Last week, Twitter announced a serious overhaul of their website. It might mean diddly to iPhone users though, who usually access Twitter through any one of a growing heap of mobile Twitter apps — all of which are equipped with a vastly superior set of features compared to Twitter’s site (at least, currently).
Now, I’ve always held that selecting a Twitter app is a highly subjective, personal process, kind of like picking out a bicycle saddle — you just sort of squish around on it for a few days and see if it feels right. Personally, I currently tend to favor HootSuite over any other Twitter app, even though I’ve installed, and sometimes use, half a dozen or so others. But one Twitter app has foisted itself to essential status: Twitter’s own official app. And it’s above the rest for one key reason, really.
The official Twitter app — which until very recently was called Tweetie — is a good choice for a variety of reasons: it sports a clean interface, well-designed and free of frippery, with graphic buttons on the bottom of the screen that make for easy navigation; it’s equipped with several desirable features, like the ability to view nearby tweets superimposed over a map, a function that’ll translate tweets into English (even from exotic alphabets, like Russian Cyrillic) and unmatched functionality when it comes to the business of actually creating tweets; then there’s the promise of push notifications in the future; and of course, it’s free.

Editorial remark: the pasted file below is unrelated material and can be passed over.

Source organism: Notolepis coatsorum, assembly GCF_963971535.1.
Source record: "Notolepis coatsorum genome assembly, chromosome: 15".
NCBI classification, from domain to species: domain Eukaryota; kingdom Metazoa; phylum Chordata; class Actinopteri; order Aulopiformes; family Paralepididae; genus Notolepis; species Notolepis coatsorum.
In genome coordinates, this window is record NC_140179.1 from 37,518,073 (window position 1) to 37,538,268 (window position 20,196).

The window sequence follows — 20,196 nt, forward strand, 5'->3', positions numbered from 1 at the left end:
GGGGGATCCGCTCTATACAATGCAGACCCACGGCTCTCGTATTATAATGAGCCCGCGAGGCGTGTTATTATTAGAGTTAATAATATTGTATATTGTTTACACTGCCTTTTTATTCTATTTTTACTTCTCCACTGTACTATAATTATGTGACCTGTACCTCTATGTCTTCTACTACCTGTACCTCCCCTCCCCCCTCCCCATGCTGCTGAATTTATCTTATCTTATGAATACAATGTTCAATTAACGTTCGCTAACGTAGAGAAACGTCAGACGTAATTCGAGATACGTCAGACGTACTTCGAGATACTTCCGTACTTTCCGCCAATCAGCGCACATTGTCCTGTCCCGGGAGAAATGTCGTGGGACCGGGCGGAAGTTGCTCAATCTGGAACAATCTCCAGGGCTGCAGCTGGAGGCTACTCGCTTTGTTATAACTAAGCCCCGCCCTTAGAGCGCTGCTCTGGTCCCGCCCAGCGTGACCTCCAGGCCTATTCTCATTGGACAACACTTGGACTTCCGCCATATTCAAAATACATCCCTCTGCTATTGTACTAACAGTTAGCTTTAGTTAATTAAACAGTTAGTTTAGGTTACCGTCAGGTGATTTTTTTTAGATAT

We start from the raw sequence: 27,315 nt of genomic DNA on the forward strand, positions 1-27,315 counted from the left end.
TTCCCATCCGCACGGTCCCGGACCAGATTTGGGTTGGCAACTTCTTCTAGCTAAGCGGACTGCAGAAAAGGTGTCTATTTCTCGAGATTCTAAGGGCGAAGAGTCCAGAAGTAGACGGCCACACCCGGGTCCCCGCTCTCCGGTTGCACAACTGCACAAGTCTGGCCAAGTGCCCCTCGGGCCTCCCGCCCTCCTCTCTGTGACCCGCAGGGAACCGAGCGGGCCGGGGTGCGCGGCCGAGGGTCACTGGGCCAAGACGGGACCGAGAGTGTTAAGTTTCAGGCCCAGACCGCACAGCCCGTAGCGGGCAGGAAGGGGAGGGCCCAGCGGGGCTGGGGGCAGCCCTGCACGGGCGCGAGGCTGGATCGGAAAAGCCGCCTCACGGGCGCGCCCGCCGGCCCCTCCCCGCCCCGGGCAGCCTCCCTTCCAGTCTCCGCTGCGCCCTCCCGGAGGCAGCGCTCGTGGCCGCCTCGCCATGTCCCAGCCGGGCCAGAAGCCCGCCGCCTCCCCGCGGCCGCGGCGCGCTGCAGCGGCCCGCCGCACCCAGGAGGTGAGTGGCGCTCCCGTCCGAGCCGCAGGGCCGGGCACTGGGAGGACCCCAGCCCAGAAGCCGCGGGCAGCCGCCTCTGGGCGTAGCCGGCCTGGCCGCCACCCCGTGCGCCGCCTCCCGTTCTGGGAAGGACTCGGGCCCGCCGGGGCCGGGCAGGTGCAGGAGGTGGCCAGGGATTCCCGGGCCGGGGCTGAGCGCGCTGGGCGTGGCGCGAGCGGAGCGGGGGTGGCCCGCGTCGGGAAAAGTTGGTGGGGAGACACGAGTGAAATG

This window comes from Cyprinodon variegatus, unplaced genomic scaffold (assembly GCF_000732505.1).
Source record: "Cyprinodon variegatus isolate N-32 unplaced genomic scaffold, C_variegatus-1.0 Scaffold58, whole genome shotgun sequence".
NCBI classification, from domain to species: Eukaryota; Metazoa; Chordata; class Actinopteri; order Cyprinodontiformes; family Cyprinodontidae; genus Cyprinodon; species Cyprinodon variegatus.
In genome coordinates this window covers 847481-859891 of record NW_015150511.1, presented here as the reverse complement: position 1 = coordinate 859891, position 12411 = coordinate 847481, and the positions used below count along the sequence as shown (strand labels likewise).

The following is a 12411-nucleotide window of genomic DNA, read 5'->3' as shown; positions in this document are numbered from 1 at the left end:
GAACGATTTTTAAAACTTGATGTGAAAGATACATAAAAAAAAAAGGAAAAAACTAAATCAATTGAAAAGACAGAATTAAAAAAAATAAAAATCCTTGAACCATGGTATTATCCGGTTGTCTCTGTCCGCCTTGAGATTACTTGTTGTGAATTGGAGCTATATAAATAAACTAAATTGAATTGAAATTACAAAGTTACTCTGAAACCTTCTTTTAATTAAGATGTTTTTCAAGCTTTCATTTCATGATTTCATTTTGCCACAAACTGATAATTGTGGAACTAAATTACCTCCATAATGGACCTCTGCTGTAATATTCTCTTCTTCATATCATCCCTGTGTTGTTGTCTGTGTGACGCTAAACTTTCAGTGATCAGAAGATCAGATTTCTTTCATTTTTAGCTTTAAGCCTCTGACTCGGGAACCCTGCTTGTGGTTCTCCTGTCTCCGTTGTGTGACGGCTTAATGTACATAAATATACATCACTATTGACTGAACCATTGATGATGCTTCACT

But it has something that none of the others have: An all-access backstage pass. View and edit your own account settings, easily access, view and interact with the account info of others, create lists, even use services like Overlapr and Follow Cost. Awesomeness.
And yes, having Twitter around is essential — if you’re not already a Twitter user, you should be. Even if the desire to compulsively tap out every single banal event in your life (“I just splatterd toothpast al ovr mymirror lol!”) doesn’t grab you, Twitter can still be an invaluable tool when used passively to inform or entertain.
Update: Oh, and one last thing…can’t end without divulging my Twitter feed, can I?
Alternatives (this list is by no means exhaustive, and only includes other notable, free Twitter apps):
HootSuiteLite, the free version of my current favorite. A fun, attractive, user-friendly interface organized via tabs; ability to schedule tweets for future posting; post to multiple accounts, including Facebook; a cool “bump-to-follow” feature; also includes a robust translation function like the one found on the Twitter app.
Twitbird‘s uninspired-but-functional interface hides a treasure chest of functionality: push notifications (but only from other Twitbird users; $3 for global push); not only current trending tweets, but also daily and weekly; like the Twitter app, nearby tweets are displayed on a map; a public timeline and much more.
Tweetdeck is a highly polished, highly customizable Twitter app modeled after its eponymous desktop client. Organizes info via a user-definable “deck” of card-like subjects that can be swiped through (for instance, one card for direct messages, another that searches for mentions of your hometown, yet another searching for the word “orgy” within a five-mile radius of you, etc.); also includes ability to search Facebook.